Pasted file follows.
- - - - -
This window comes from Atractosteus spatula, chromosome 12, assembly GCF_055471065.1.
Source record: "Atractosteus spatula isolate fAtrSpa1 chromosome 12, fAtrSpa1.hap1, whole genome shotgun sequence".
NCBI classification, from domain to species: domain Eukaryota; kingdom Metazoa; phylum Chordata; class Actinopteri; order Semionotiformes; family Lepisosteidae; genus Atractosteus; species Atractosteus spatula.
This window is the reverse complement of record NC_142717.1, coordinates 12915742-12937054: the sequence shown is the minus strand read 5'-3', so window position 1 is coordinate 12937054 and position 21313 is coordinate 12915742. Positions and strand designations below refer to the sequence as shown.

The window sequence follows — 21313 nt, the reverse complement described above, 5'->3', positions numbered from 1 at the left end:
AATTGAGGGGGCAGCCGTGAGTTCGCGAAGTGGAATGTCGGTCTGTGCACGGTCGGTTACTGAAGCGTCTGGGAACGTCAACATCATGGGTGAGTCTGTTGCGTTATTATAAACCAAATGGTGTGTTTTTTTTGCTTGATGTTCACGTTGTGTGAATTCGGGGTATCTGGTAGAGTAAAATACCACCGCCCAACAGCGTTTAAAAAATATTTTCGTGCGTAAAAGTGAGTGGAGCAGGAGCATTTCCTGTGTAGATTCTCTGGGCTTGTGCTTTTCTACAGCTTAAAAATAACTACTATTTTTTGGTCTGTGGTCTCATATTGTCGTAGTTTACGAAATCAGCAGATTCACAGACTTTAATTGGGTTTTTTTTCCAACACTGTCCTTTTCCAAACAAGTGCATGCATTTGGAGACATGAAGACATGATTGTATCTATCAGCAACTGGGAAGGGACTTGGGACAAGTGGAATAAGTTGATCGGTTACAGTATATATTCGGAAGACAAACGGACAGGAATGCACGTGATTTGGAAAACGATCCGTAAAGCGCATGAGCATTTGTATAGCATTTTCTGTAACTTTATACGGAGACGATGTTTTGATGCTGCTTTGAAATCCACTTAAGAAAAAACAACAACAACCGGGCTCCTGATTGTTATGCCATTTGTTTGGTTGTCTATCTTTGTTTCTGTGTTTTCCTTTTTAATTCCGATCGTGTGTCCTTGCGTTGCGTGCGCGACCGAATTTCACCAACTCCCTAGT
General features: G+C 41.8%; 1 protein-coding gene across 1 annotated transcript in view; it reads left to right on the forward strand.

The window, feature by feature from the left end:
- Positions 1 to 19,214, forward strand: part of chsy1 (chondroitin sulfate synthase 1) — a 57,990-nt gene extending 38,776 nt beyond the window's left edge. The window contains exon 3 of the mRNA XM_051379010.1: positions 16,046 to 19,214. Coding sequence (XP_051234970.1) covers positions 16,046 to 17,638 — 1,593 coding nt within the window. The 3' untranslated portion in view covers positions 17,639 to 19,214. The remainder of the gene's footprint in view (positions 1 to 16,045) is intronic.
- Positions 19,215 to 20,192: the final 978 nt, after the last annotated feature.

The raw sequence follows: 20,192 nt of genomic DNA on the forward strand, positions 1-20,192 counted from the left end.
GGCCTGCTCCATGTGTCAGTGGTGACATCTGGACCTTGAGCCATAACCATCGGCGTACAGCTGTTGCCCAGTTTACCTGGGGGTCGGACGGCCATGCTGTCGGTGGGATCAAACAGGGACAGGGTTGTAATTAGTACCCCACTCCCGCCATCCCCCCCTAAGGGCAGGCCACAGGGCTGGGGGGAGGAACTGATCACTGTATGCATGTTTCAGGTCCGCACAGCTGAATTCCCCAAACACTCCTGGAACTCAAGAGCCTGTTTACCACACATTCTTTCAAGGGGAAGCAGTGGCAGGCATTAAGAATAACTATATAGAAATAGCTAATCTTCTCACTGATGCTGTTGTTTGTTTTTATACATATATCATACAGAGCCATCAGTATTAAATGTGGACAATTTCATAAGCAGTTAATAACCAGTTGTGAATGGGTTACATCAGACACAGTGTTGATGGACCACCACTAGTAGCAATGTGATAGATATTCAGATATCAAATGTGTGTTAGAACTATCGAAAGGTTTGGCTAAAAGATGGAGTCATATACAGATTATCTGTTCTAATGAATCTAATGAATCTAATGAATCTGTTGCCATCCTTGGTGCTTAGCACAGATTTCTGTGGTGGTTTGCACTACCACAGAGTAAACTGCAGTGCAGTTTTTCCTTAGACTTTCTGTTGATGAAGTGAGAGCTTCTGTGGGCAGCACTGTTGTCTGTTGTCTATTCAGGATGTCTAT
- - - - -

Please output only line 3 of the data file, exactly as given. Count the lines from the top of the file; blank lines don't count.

NCBI classification, from domain to species: domain Eukaryota; kingdom Metazoa; phylum Chordata; class Actinopteri; order Semionotiformes; family Lepisosteidae; genus Atractosteus; species Atractosteus spatula.